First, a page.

• The second universe does not show up (only the first 170 pixels light up)
  • I only see a fixed image which represents a snapshot of Resolume state when I reload manually Flamecaster. Does not animate at all.

Did I miss something ?

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Thanks for trying this out! I tested with XLights, Chromatik/LXStudio and Processing, but not with Resolume (is there a demo version that will drive live output I can try?) , so I’m not 100% sure how it wants to be configured, but I can give you a couple of things to try:

  • RGBW vs RGB: This is expected behavior. The Pixelblaze takes care of color order conversions for you, so if you’re running an output expander, you can even mix LED types with different color orders, and have your controller just send RGB.

  • Not sure what as a target address will do in this case. It is usually used for listening, and indicates all interfaces on the computer, so it might work if there’s only one network adapter. But try, or the actual IP address of the computer flamecaster’s running on.

  • Flamecaster uses 0-based channel indexing so try setting your start channels to 0 and 512. (And don’t forget to press “Save” afterwards!) I’ll check on this and make sure it isn’t causing any internal buffer weirdness. It might well be.

  • It isn’t actually doing anything that should interfere with other traffic on a strong wifi network. The only thing I can think of is, if you’re broadcasting or multicasting to your WLED devices, try having Resolume unicast to them instead. Multicast over wifi has a huge chance of packet loss anyway, and the extra websocket traffic from Flamecaster to Pixelblazes might be enough to push it over the edge.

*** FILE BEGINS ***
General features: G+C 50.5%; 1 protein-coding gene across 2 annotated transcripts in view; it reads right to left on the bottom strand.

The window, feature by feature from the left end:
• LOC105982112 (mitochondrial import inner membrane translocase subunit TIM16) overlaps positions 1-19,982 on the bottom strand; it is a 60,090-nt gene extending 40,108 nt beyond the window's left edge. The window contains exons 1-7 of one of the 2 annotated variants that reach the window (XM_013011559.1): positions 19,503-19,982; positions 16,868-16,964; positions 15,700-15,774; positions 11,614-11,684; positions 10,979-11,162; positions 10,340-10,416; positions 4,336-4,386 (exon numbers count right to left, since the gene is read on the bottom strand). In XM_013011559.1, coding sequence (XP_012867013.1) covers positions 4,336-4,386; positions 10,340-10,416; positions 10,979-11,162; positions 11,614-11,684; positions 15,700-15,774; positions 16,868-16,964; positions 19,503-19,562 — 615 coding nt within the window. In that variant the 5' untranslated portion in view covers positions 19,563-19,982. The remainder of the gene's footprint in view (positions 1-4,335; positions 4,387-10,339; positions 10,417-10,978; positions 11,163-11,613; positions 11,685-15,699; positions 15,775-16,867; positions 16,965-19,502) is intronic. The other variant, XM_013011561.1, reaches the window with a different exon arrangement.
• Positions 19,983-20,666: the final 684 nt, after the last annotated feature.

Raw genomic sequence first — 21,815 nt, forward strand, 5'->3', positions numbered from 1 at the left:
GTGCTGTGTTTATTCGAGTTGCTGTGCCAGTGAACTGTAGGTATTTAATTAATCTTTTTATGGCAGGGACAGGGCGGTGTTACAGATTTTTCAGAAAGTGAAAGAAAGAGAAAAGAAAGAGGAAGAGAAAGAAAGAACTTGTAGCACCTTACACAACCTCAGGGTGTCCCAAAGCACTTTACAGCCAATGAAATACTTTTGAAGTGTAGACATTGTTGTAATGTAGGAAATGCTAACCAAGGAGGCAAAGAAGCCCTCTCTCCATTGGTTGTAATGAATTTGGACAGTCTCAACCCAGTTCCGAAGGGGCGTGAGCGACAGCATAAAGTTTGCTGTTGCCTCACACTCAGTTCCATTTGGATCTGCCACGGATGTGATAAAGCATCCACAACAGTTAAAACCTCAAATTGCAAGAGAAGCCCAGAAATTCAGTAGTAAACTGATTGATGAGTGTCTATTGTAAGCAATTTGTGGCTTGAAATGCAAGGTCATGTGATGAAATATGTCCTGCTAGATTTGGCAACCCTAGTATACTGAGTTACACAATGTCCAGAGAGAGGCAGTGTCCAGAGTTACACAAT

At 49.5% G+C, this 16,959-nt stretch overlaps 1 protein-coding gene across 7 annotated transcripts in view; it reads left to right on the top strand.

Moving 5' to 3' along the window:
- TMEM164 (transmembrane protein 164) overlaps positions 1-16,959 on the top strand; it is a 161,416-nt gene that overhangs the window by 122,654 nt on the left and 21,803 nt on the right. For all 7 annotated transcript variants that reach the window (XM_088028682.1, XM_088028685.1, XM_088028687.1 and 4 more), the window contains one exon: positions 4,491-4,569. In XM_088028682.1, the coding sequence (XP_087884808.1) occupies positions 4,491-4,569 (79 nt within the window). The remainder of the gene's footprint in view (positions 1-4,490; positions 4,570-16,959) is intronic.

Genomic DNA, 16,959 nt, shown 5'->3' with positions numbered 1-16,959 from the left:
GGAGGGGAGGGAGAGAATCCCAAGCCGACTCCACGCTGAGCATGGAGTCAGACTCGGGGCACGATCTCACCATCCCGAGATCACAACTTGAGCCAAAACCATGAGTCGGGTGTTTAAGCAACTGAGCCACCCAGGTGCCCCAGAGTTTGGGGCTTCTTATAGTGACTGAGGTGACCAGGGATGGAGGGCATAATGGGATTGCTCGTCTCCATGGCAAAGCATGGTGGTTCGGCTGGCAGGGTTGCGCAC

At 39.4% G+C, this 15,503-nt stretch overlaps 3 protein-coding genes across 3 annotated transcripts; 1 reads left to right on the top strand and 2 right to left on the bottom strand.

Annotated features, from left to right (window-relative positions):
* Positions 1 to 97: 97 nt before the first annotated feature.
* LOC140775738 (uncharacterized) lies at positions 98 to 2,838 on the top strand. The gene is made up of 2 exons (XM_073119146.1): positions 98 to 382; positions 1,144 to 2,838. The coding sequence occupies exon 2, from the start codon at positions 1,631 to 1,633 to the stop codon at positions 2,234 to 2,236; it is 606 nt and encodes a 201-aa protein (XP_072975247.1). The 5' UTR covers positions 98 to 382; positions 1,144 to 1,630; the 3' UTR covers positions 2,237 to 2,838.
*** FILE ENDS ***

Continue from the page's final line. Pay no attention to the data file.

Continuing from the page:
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Oh, just noticed – to see the second universe, you’ll need to set the pixel count on the Pixelblaze’s screen to show the actual number of connected pixels - 340 in this case. (I need to have the UI either get this number directly from the Pixelblaze, or calculate it from the universe data. Will add it to my TBD list!)

OK I made some progress based on what you said:

  • Modified the Pixelblaze to 170 Pixels for the test (in settings, result is that it disables the end of my strip)
  • Send Resolume output to 1x 170 pixture
  • Indeed putting 0 as first channel in Artnet settings of Flamecaster works even though it stays at 1 in Resolume (you can’t put a DXM channel to 0)
  • Zero output (black) if I send to my PC IP or, but i do have the correct output if I send Resolume to !

However even though Flamecaster says 30 FPS input and 29.7 FPS output, it’s a bit laggy (where WLED + Artnet is pretty fluid).

Now i put back:

  • 201 LED on PB: no change, output stays the same (correct but a bit laggy)
  • 201 pixels under the Pixelblaze in Flamecaster: no change, output stays the same
  • Add second fixture under universe 2n channel 512 or 512: no change, output stays the same
  • Add second row in Artnet menu of Flamecaster. Whatever the parameter (Universe 0 or 1), channel (512 or 513) and the index / number of LED: animation freezes and only updates manually when i click reload. I tried every combination, didn’t work, and at some point the PB crashed repetitively and lost all settings (number and type of LED)…

So so far, works with 1 universe only but a bit choppy: doesn’t feel like 30 fps.

So after testing, for now the answer is “don’t use Resolume”. Try TouchDesigner, or Chromatik. Or Unreal Engine 5.

Resolume has a very idiosyncratic, not very configurable way of supporting Art-Net which is focused on older hardware solutions with IP addresses in a fixed range. It does not happily support unicast which is more-or-less necessary to make Flamecaster relevant. (I think it’s actually switching to sACN, which I don’t currently support, when you specify a unicast IP address.)

Using makes it broadcast what looks like Art-Net version 2. Great, but everybody else is on on version 4 now. I’ll get around to figuring out what they’re doing, and probably add sACN support, but it’s not going to be right away.

I’d thought that Art-Net was going to be a solid least-common denominator that everybody supported, but things are just never that simple, I guess.

Ok, I’ve just pushed a new version to github that should make it easier for Resolume to work. There are a few subtle gotchas though. You’ll need to:

  • set the target IP address to the actual IP address of the computer Flamecaster’s running on